Shockley’s Historic Semiconductor Laboratory Honored With Two IEEE Milestones

The info below is excerpted from this IEEE Institute article:

“For tech history buffs, 391 San Antonio Road in Mountain View, Calif., is a well-known address. The site was the home of Shockley Semiconductor Laboratory, which played a pivotal role in launching Silicon Valley’s electronics industry. IEEE Fellow William B. Shockley, a Nobel Prize–winning physicist, opened the research lab in 1956.

Many of the chip industry’s founding fathers were researchers there. One was IEEE Life Fellow Gordon Moore, cofounder of Fairchild Semiconductor and Intel. Moore left Shockley’s lab in 1957 to cofound Fairchild, also in Mountain View, but it was at Shockley where he learned how to produce transistors for commercial sale.

It’s estimated that more than 400 electronics firms can trace their roots to the lab.”

The Security of Cellular Connections

This is excerpted from a New York Times article.

“That free Wi-Fi network may not be so free if it is unsecured and someone hijacks your data. Your phone’s cellular data connection offers more protection.

If you are unfamiliar with the available wireless network nearby and want to be as safe as possible, stick with the LTE data connection. If your data plan is limited or you need more speed than what the cellular network offers, use a virtual private network like F-Secure’s Freedome VPN or Private Internet Access to encrypt your Wi-Fi connection.”

How waterproof is your smartphone or other device?

This is excerpted from a New York Times article.

“For its recent Galaxy devices, Samsung touts “an international standard rating of IP68” and says the Galaxy S7 and later models are “deemed fit enough to withstand dust, dirt and sand, and are resistant to submersion up to a maximum depth of 1.5 meters underwater for up to 30 minutes” — which should protect it from the dreaded Toilet Drop.

As for those numbers, the first digit in the rating refers to the level of protection from solid substances and is measured on scale of 0 (no protection) to 6, with a 6 meaning no dust enters the device for two to eight hours of exposure. The second number refers to water and is measured on a scale of 0 to 9. A rating of 8 designates protection against water immersion under pressure for long periods, and a 9 rating means the object can also hold up against high-pressure water jets.”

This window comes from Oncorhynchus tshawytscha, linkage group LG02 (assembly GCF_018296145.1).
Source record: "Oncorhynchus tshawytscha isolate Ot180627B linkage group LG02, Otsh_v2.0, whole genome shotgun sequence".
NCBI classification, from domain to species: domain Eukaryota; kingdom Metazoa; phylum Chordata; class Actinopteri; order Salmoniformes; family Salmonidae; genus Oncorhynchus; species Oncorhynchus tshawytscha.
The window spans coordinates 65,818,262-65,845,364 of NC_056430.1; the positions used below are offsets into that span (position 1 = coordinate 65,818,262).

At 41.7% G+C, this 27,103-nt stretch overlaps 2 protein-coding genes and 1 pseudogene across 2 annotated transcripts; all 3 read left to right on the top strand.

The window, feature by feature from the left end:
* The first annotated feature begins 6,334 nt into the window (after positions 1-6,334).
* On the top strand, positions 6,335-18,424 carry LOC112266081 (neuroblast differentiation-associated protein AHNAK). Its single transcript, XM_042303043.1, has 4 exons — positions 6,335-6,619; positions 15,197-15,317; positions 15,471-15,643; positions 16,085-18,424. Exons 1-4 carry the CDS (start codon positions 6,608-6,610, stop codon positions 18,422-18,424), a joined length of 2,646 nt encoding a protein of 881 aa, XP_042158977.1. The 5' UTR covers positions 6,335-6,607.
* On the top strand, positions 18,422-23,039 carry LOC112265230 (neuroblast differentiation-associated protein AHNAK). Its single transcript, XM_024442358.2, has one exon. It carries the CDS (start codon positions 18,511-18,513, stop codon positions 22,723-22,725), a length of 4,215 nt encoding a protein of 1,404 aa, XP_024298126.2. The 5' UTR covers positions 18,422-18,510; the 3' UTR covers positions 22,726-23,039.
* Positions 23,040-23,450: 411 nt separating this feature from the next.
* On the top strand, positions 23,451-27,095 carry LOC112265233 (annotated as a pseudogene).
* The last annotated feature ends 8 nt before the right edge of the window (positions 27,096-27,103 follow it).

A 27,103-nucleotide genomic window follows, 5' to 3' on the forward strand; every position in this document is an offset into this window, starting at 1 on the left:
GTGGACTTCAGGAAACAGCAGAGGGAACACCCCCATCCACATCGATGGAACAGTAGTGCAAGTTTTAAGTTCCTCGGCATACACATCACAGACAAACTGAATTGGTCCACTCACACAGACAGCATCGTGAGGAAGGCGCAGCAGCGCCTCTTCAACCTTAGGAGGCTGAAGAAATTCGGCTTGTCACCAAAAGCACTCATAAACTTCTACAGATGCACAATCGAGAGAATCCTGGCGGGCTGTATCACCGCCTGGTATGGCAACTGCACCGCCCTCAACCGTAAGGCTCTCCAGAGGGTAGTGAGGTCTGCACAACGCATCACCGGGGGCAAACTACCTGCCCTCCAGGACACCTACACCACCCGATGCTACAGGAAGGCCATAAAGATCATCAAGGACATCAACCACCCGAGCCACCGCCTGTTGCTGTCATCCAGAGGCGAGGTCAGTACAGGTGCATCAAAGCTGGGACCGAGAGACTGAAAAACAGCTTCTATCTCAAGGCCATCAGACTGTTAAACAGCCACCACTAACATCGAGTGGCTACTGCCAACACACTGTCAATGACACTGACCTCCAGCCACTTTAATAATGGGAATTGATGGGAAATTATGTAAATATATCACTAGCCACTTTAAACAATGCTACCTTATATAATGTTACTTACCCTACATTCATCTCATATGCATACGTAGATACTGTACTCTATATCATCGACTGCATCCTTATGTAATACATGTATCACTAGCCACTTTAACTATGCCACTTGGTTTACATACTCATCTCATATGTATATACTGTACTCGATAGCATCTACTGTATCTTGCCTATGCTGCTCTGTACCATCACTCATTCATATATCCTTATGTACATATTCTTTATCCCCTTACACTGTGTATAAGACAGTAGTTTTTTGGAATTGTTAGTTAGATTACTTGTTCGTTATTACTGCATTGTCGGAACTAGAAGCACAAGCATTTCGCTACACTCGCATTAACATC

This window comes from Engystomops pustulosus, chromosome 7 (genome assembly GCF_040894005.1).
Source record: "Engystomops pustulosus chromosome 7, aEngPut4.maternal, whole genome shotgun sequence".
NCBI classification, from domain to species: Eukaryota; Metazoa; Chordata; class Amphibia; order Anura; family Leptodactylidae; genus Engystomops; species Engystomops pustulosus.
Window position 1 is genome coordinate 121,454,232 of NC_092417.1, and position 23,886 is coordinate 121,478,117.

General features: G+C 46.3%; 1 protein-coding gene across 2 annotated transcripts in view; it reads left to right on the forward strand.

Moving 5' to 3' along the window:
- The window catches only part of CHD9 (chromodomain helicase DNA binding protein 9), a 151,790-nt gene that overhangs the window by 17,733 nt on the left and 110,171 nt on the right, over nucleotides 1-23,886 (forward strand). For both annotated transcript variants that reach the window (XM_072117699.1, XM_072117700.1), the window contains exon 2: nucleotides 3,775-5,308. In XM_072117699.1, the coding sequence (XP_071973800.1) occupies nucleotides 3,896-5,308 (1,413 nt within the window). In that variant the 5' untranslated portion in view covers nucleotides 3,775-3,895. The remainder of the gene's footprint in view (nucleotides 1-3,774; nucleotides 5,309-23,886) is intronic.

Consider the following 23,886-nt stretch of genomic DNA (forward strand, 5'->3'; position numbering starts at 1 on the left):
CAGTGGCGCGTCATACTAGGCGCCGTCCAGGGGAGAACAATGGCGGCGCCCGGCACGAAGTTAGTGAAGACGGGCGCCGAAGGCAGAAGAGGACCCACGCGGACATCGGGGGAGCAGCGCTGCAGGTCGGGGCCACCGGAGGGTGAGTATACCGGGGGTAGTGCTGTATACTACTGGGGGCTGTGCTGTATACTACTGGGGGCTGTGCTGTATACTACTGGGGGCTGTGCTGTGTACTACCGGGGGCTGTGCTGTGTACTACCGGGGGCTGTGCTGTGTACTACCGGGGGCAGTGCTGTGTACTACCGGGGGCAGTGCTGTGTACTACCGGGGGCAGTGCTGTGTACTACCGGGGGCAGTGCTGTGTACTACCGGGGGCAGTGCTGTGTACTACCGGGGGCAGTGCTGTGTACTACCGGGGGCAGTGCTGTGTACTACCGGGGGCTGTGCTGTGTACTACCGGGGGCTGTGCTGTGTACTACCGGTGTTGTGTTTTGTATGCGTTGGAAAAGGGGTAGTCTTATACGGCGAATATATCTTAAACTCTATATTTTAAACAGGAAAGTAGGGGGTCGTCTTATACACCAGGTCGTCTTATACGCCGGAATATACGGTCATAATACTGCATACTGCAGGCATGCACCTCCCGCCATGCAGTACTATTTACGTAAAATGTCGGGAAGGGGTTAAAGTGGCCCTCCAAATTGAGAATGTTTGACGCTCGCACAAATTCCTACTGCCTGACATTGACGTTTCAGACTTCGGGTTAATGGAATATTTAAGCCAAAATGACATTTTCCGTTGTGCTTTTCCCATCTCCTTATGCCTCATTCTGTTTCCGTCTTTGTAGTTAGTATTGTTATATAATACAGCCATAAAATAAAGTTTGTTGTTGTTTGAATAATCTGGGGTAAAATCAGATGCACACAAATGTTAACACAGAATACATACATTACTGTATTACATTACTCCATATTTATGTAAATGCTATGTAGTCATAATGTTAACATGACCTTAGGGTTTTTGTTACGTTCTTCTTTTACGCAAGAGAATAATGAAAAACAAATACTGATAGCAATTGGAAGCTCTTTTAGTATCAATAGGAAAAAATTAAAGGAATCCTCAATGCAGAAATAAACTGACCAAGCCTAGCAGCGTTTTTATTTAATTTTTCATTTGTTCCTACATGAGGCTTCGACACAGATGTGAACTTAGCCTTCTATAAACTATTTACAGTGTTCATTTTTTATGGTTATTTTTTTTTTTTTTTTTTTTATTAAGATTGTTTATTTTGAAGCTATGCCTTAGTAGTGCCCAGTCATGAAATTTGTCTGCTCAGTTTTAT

Transforming the experience of deafness

A New York Times article with an amazing video:

“How does augmenting a sense fundamentally shift the human experience, particularly in deaf kids?

Our search for the answers became this film. We interviewed 14 of Dr. Madell’s former patients, those young enough to be born after cochlear implantation was viable yet old enough to have insight into the experience. They had navigated the frontiers of deafness, disability and the human experience. They spoke to us about identity, sexual intimacy and coming of age somewhere between sound and silence.

And they talked about the sometimes wrenching decision of whether to hear or not. That’s a choice most of us will never make.”

Google searches:

[cochlear implant], videos

[hearing aids]. videos

[deafness], videos

It’s about time

“A generation ago, computing usually took place in a single mainframe or personal computer. Now it is routinely spread across thousands of independent processors in machines that can be separated by a few feet or entire continents.

Chip designers have long struggled to maintain the precise timing needed to order mathematical operations inside individual computing chips. And synchronizing these vast ensembles of them has become the limiting factor in the speed and processing power of what Google describes as “planetary-scale” computers.”

Read the whole interesting article at